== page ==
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February total seaborne loadings were down by 1.45 mb/d m/m to 44.97 mb/d as OPEC Middle Eastern producers continued to curtail exports, led by Saudi Arabia and the UAE, whose export volumes dropped by a combined 0.62 mb/d m/m. Venezuelan exports also fell, by 0.16 mb/d, largely to the USGC, following US sanctions. With most of the unplanned outages and planned OPEC cuts affecting sour supplies, buyers sought out alternative medium and heavy crudes. A decent level of planned refinery turnarounds—including 4.86 mb/d in February, 6.95 mb/d in March and 7.1 mb/d in April (when February loadings will land)—prevented the drop in supply from becoming overly bullish for crude oil prices.
March should continue to see a drop in seaborne export volumes as Saudi Arabia further reduces exports, and it will be increasingly difficult for Venezuela to find outlets for its crude. Partially offsetting this will be higher volumes from Iran as Asian buyers increase purchases ahead of the 5 May deadline for renewal waivers, when there is considerable uncertainty as to whether waivers will be renewed or not. Light grades will continue to be plentiful with Libyan exports rebounding—after a force majeure was lifted at El Sharara—and with US exports growing. Even the 6 mb US strategic petroleum release was of sweet crudes.
Despite heavy refinery maintenance associated with March lifters—including Chinese TARs above 1 mb/d in both April and May—March differentials have remained steady due to the ongoing upstream supply disruptions. However, the mismatch in crude oil quality continued. Heavy and medium barrels were scarce while light sweet crudes are plentiful, narrowing sweet-sour spreads further.
April volumes should be in line with March volumes ahead of the OPEC meeting in April, although there is downside risk to this figure if Asian buyers stop lifting Iranian crudes (since these would arrive in May) due to the complete lack of clarity from the US administration. Nonetheless, with Chinese buyers waiting on the sidelines due to high crude stocks in China and rising differentials for heavies and mediums, demand for April loaders will be relatively subdued.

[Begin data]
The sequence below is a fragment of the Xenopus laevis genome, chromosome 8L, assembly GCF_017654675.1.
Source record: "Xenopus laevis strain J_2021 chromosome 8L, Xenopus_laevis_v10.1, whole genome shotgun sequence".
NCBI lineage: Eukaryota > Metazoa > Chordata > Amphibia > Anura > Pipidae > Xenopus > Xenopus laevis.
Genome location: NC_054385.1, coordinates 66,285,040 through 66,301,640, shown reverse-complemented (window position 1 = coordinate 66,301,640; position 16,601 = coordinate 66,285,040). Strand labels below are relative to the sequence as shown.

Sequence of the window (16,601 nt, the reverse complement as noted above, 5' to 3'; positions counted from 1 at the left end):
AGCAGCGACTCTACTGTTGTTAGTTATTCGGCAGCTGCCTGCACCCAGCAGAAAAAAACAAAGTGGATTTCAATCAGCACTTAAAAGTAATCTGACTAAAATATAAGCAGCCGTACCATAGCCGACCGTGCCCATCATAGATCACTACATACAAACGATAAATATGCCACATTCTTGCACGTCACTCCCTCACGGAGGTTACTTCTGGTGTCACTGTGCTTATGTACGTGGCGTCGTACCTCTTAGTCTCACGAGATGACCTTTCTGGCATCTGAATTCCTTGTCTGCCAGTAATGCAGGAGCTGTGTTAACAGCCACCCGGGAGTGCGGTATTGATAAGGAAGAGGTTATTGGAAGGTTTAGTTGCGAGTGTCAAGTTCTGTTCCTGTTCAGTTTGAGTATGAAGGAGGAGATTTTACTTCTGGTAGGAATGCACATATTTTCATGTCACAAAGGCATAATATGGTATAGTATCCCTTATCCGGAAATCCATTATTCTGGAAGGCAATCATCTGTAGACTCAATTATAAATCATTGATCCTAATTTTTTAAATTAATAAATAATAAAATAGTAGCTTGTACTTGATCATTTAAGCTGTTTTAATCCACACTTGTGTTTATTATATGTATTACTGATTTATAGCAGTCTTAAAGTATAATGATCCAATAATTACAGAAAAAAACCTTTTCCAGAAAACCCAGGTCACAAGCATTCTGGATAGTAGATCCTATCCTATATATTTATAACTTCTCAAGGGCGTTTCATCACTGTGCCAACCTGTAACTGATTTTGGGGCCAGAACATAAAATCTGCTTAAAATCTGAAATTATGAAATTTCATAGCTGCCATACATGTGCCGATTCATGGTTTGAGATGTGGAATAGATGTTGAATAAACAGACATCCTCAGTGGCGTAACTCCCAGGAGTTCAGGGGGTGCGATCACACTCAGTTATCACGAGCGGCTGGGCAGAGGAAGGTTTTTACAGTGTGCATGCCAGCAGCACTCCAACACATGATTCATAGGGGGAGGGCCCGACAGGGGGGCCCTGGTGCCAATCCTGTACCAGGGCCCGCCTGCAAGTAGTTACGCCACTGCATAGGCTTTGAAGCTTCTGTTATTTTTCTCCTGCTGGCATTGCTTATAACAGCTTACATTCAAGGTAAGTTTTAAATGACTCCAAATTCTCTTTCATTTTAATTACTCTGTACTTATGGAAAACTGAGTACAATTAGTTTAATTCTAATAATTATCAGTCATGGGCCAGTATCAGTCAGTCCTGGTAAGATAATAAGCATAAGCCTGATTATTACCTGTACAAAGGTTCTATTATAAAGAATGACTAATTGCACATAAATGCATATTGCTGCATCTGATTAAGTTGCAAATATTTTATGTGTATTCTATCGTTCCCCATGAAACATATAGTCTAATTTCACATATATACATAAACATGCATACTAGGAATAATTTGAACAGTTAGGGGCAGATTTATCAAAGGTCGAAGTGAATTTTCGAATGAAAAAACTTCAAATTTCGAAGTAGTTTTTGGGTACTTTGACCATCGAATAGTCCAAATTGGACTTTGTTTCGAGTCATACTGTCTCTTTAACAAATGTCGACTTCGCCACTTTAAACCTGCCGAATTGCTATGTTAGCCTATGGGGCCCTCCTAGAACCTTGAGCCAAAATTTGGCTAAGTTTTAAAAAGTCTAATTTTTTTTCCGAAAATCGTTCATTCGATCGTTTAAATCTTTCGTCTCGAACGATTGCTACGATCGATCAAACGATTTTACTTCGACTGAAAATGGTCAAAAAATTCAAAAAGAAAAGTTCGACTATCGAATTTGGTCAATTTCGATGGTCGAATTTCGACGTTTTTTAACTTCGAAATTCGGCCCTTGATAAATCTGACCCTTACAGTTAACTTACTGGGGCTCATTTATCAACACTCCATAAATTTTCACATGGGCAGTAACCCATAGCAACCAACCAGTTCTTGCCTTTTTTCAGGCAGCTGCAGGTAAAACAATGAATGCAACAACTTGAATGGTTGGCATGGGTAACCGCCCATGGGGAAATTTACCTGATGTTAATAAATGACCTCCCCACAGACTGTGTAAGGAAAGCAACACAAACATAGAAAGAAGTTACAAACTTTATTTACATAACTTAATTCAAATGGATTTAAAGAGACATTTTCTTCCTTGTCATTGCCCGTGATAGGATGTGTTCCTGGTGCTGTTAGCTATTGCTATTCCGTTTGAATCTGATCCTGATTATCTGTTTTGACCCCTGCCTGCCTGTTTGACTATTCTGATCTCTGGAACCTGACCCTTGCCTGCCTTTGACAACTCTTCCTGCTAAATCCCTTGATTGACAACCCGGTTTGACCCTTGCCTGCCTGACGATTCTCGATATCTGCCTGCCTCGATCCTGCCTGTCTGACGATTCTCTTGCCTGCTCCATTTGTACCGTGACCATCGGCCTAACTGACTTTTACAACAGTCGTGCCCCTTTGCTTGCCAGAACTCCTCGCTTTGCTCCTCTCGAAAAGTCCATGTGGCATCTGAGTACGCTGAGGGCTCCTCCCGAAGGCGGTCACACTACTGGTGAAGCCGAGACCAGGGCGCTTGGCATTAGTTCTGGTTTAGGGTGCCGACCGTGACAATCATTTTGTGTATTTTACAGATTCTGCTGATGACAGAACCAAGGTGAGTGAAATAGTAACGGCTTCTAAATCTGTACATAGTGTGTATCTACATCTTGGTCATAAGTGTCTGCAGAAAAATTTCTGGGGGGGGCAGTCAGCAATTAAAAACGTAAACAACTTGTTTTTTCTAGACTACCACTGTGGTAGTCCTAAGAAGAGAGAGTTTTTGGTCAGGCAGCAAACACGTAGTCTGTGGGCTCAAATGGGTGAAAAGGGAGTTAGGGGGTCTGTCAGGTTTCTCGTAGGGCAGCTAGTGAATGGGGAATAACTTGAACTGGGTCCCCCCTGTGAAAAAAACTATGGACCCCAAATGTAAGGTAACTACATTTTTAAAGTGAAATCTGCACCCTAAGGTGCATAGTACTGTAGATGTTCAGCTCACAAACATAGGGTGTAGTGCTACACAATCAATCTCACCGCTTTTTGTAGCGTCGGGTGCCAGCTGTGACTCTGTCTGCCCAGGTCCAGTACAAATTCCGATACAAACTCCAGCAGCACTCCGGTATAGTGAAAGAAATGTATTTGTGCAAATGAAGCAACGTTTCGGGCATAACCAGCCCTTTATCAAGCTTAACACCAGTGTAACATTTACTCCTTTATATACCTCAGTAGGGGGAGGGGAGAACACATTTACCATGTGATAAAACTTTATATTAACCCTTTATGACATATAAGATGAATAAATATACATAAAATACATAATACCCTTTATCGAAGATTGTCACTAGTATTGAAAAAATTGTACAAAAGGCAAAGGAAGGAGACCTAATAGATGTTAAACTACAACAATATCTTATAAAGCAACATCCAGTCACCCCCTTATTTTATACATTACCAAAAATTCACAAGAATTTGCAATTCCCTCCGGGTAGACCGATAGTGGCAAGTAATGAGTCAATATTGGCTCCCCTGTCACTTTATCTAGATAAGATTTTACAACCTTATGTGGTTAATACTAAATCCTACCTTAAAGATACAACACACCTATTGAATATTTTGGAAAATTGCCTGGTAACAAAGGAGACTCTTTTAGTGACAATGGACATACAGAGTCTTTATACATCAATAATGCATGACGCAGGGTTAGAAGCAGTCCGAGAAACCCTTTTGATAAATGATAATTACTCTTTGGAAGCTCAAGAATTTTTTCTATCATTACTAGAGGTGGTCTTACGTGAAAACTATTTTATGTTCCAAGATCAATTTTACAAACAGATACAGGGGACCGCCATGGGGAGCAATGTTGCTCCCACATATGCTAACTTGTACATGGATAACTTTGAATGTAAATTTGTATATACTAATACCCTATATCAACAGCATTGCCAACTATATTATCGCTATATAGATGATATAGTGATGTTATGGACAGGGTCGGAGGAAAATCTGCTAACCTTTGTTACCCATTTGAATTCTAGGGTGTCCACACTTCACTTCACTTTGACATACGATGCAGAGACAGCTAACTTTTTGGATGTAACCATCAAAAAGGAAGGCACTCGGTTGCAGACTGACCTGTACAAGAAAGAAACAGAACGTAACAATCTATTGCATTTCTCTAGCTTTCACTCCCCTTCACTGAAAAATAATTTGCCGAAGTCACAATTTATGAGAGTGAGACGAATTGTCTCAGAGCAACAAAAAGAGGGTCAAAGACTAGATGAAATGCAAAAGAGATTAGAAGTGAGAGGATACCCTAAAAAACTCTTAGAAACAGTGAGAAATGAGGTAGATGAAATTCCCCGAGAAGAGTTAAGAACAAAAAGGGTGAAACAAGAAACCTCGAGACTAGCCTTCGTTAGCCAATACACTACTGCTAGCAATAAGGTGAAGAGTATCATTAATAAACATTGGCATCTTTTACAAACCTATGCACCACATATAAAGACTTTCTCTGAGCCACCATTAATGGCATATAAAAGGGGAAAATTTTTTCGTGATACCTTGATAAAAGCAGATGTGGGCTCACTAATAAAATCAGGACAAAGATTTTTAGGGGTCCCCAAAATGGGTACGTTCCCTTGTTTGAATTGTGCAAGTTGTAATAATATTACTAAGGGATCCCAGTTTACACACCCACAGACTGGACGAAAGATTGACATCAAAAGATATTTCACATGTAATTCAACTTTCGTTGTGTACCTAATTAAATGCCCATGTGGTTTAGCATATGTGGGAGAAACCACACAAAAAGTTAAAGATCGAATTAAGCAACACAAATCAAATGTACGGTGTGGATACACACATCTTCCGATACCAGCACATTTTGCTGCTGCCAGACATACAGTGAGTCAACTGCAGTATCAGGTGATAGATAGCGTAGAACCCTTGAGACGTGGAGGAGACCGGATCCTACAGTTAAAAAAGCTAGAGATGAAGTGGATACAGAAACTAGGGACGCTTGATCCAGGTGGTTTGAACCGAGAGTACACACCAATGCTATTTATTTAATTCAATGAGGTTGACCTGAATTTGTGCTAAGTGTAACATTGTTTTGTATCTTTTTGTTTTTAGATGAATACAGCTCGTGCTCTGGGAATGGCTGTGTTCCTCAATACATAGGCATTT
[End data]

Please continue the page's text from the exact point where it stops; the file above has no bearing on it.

For May programmes, demand should pick up marginally as refiners conclude maintenance and markets exit the shoulder demand season. The real pick-up in demand will be for June loaders as not only do many refiners exit works, but new refineries are also ramping up. Since many have termed sour crudes and with spare capacity mostly light, other customers will experience supply cuts and be forced to seek alternatives just as Iranian uncertainty intensifies.
With the hunt for quality well underway, global refiners have become savvier in their choice of slate, prompting more atypical movements. IMO 2020 will reinforce these shifting refinery diets. Europe has already increased its intake of US light sweet barrels, in part to compensate for falling Middle Eastern supplies but also to test refinery capability ahead of IMO 2020. At the margin, IMO 2020 will ease price support for sour barrels and favour sweet crudes’ prices. However, as majors take greater control of areas like the Permian—as shown by ambitious growth plans from both Chevron and Exxon—the growth in the light sweet crude supplies is far from over. The problem of a lighter crude slate is set to continue.